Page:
The teacher librarian has knowledge and skills related to information and technology that can be shared with classroom teachers. In the same way, the school library media specialist can learn from peers.

person juggling peopleKnowledge and skills related to information, technology, and communication are just a few of the areas that a library media professional can share with teachers.

Many classroom teachers have experiences with topics such as literature circles, scientific inquiry, and reading strategies that would be useful to the school media specialist.

Who should be conducting professional development?

There are differing perspectives on the types of professional development activities that are most effective with classroom teachers. Some research points to the importance of local people sharing their practical ideas with others. Another perspective focuses on the need for outside alternative approaches and outside influences to promote new ideas and change.

Read both articles below and develop your own conclusion.

eye means readRead Becoming Indispensable by Doug Johnson in School Library Journal, Feb 2003; 49(2), 3. (Access requires login)

eye means readRead The Dilemmas of Professional Development by Virginia Richardson, Virginia in Phi Delta Kappan, 84(5), Jan 2003. Why do so few staff development programs incorporate features that research has shown to be effective? Ms. Richardson suggests that the recommended practices may be at odds with America's culture of individualism.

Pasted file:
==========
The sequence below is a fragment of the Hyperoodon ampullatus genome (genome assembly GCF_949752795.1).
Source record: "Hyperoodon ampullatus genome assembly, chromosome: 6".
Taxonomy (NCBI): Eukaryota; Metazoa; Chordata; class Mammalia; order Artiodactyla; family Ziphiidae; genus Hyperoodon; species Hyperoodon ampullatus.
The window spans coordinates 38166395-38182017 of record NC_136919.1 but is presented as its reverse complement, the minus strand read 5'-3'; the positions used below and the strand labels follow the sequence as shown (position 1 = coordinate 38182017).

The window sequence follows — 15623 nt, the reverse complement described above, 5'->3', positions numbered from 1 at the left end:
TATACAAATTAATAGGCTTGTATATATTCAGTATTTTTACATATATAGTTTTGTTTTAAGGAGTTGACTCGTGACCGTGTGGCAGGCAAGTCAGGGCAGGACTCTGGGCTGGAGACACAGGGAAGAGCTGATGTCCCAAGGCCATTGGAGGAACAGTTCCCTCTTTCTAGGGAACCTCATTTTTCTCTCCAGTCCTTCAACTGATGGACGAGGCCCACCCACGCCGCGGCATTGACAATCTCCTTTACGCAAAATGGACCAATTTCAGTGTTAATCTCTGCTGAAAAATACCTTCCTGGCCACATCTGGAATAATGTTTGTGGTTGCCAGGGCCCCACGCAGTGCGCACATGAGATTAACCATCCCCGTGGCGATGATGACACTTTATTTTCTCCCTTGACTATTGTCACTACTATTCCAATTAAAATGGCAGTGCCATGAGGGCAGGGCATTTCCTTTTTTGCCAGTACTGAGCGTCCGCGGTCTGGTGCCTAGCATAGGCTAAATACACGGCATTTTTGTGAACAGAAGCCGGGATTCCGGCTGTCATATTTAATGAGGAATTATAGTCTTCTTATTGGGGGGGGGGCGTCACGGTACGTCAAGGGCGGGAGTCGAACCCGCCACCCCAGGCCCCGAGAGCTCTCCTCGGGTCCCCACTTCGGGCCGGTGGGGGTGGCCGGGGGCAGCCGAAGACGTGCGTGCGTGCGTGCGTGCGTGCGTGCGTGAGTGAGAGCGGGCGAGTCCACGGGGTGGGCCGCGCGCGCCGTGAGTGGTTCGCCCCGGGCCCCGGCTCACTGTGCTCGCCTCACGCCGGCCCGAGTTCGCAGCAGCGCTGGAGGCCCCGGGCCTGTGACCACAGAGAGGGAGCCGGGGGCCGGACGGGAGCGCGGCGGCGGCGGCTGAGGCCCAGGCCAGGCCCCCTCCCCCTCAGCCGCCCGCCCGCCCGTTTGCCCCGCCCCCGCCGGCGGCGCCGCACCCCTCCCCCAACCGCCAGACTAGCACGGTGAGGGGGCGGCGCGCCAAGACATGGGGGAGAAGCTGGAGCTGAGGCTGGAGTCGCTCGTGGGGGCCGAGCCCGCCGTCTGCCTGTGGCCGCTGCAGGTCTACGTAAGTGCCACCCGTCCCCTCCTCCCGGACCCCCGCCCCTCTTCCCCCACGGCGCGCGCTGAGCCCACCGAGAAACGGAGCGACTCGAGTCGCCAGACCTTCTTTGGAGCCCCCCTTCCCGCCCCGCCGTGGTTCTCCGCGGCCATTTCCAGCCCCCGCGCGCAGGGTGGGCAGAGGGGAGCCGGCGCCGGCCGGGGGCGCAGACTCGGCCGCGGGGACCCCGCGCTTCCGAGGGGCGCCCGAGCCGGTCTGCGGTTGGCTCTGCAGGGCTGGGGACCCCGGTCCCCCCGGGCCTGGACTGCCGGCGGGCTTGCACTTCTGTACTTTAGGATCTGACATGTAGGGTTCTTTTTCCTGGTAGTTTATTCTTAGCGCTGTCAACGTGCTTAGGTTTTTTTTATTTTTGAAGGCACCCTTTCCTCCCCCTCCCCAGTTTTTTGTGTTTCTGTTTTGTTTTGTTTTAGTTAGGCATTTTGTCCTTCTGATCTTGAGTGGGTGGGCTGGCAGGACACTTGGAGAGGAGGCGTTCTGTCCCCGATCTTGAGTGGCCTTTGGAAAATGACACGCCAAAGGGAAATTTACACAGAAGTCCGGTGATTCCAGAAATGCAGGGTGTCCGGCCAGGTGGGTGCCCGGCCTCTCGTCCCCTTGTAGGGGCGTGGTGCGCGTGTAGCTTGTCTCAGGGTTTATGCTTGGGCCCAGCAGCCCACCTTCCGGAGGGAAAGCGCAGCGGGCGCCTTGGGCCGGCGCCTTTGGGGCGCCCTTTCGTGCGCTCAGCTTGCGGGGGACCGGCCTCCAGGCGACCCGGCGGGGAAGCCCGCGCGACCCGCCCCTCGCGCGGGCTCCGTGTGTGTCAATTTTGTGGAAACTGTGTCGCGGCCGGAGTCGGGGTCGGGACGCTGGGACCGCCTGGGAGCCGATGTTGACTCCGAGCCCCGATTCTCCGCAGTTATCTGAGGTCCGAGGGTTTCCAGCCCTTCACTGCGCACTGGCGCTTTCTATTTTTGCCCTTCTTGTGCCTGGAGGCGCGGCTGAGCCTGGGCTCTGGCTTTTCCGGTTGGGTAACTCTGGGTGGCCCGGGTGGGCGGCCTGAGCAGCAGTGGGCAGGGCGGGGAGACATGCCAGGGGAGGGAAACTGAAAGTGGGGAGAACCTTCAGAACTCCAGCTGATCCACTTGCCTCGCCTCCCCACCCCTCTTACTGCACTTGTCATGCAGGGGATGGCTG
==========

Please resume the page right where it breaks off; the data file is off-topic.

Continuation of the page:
What is involved with professional development?

There are formal and informal ways to share your professional expertise.

Formal. There are many opportunities to share your professional skills with others. Periodic in-service days are a great way to share your experiences. Offer to provide a concurrent session on one of these days. Or, ask the principal for five minutes during a faculty meeting to share a new electronic database, magazine, or series of books.

Try to focus on practical applications of information technology and promote the philosophy of information inquiry.

You might invite teachers for a short 5 minute session before school, after school, or during lunch. These could be fun activities such as learning to use clip art or using the digital camera.

Consider teaming with a teacher for a workshop series. For example, you might team with the middle school reading teachers to share "reading across the content area" ideas.

Informal. Often professional development activities occur informally while working with teachers on projects and activities. It can be as simple as showing a teacher how to insert a photograph into a Microsoft Word document.

It's possible to anticipate many of teacher inquiries. Be ready with simple handouts and other materials that won't take much time.

eye means readRead Value of Staff Development by Mary Alice Anderson in School Library Journal, Nov 2002; 48(11), 34. (Access requires login) By becoming involved with staff development, we increase our opportunities to shape the curriculum and be viewed as instructional leaders